The city's development staff did recommend approval of the preliminary plan, he said.

"We looked at a number of aspects, including housing stock, housing character, the impact to the city and the type of traffic that would be generated from the site," Rauch said.

"When we looked at the site in totality, we felt it was an appropriate use for the area being an age-restricted complex and that it would not generate the same level of traffic in our opinion as a typical single-family project would," he said.

Several residents who live near the proposed development site spoke in opposition to the project.

The residents expressed concern about the project's density, the increased traffic it would bring and whether a luxury apartment development would fit in with the surrounding area.

Houk said she remains concerned about the location of the project. The project area is in Ward 3, which Houk represents.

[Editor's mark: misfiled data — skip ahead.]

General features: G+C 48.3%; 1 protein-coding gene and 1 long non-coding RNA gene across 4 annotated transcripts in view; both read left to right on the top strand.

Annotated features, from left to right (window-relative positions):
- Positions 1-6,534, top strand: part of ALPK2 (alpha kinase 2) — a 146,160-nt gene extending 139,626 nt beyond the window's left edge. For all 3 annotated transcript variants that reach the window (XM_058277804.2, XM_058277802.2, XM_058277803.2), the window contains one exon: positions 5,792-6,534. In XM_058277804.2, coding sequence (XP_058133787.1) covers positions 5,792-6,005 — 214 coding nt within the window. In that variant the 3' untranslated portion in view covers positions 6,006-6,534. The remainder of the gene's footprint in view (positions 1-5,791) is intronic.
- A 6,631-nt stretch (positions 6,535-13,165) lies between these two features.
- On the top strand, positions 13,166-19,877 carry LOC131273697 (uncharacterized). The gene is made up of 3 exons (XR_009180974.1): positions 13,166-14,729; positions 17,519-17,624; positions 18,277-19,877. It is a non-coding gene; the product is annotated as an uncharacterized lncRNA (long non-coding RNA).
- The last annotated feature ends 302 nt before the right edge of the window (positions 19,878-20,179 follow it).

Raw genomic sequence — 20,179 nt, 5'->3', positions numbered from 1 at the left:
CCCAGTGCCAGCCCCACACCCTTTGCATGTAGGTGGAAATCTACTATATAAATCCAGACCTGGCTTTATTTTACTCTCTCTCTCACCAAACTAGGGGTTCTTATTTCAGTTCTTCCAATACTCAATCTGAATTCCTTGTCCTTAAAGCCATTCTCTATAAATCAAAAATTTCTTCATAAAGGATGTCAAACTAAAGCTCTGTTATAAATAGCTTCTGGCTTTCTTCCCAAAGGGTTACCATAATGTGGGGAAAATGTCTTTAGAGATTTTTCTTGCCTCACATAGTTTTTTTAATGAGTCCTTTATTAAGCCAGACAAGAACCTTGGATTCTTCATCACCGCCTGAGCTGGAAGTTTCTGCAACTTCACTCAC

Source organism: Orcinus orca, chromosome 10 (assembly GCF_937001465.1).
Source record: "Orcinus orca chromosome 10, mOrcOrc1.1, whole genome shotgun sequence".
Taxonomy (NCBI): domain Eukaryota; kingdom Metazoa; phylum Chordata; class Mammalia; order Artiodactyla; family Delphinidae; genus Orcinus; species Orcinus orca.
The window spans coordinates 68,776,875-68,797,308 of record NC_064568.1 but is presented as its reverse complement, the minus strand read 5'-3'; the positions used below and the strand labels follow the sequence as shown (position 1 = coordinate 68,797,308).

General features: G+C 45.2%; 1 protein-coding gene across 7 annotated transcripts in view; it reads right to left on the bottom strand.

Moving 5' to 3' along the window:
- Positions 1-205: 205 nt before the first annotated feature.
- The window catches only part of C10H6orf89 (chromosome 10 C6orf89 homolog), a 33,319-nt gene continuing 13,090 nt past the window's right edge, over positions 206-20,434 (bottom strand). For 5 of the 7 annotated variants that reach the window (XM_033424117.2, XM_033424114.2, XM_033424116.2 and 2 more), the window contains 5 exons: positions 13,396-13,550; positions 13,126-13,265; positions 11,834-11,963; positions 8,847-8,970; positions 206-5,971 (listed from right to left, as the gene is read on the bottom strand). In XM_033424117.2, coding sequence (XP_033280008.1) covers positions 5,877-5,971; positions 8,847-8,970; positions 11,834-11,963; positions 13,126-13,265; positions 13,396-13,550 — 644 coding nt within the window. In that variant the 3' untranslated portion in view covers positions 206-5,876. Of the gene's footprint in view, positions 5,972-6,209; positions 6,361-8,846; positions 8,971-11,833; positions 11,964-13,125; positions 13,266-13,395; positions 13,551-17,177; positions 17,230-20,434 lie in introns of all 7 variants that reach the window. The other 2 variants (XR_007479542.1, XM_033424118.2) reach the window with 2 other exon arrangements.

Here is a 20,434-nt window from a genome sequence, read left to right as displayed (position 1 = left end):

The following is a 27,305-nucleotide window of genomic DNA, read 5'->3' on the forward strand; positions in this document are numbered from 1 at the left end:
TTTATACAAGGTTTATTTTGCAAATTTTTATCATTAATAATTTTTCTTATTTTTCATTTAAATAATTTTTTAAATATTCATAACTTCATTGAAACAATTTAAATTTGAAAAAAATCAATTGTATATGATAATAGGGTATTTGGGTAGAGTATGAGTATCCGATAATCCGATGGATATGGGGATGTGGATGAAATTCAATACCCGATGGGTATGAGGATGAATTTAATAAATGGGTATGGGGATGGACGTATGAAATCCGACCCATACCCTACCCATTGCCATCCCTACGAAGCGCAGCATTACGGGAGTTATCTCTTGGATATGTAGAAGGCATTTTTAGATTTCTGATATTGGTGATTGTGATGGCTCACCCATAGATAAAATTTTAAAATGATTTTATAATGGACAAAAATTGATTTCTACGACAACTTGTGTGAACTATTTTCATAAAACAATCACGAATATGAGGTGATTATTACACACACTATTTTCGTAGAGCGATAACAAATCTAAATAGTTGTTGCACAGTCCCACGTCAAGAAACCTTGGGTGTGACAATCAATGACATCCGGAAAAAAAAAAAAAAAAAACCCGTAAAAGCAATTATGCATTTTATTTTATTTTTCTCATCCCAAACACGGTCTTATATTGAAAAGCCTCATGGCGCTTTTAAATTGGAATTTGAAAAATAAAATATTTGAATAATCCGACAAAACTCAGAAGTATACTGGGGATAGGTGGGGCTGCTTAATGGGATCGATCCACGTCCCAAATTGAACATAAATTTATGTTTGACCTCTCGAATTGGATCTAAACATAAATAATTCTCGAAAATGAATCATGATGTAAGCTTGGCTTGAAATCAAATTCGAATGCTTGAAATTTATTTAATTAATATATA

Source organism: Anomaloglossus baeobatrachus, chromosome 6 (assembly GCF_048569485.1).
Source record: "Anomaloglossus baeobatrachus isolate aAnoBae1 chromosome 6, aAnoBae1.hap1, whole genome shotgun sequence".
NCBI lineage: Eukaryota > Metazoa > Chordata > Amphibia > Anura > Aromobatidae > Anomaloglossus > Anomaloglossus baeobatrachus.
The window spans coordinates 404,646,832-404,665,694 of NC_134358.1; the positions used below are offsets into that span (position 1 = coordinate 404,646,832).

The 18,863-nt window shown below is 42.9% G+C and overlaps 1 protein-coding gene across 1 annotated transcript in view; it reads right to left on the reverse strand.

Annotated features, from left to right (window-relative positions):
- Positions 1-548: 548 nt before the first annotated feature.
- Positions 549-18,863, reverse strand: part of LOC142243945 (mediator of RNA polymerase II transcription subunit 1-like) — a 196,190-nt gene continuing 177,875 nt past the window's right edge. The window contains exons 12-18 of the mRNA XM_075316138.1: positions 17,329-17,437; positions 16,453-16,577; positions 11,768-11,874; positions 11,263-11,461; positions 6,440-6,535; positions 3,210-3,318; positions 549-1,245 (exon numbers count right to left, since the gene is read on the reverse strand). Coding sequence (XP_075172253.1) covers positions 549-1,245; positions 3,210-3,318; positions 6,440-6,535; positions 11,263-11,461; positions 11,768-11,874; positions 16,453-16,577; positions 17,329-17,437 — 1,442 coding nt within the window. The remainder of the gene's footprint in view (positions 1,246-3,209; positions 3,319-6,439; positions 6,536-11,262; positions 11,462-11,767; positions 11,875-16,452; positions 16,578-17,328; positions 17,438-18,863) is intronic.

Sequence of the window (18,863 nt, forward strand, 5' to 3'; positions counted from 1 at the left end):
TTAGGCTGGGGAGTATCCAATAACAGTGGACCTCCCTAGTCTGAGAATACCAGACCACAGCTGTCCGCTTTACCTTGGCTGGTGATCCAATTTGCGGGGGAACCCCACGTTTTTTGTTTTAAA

"I like the concept; the location I'm not so sure about," she said.

For the past year, Houk said, she has "been beating the infrastructure drum" about the challenges to the area from developments like Sugar Maple and Farmstead, a larger project council just approved.

She said she regularly hears from residents about traffic issues on Borror Road, Holton Road and intersections with state Routes 665 and 104.

Robinette said he is not anti-development.

A city that is not growing is probably dying, he said.

But with Sugar Maple Commons, "I think there are still a lot of unanswered questions," Robinette said.

"There are a number of things I'd like to see addressed, first and foremost with the neighbors, to see if there is something we can do to be good neighbors and raise their comfort level."

The preliminary development plan is simply a concept presented to the city, Smith said.

"It means nothing more than that," he said.

The details of a proposed development will need to be presented to and considered by the planning commission and city council during the zoning and development plan stages, Smith said.

Residents and city officials will have plenty of time -- several months, in fact -- to weigh in on those details before the Sugar Maple Commons project will be able to garner final approval, he said.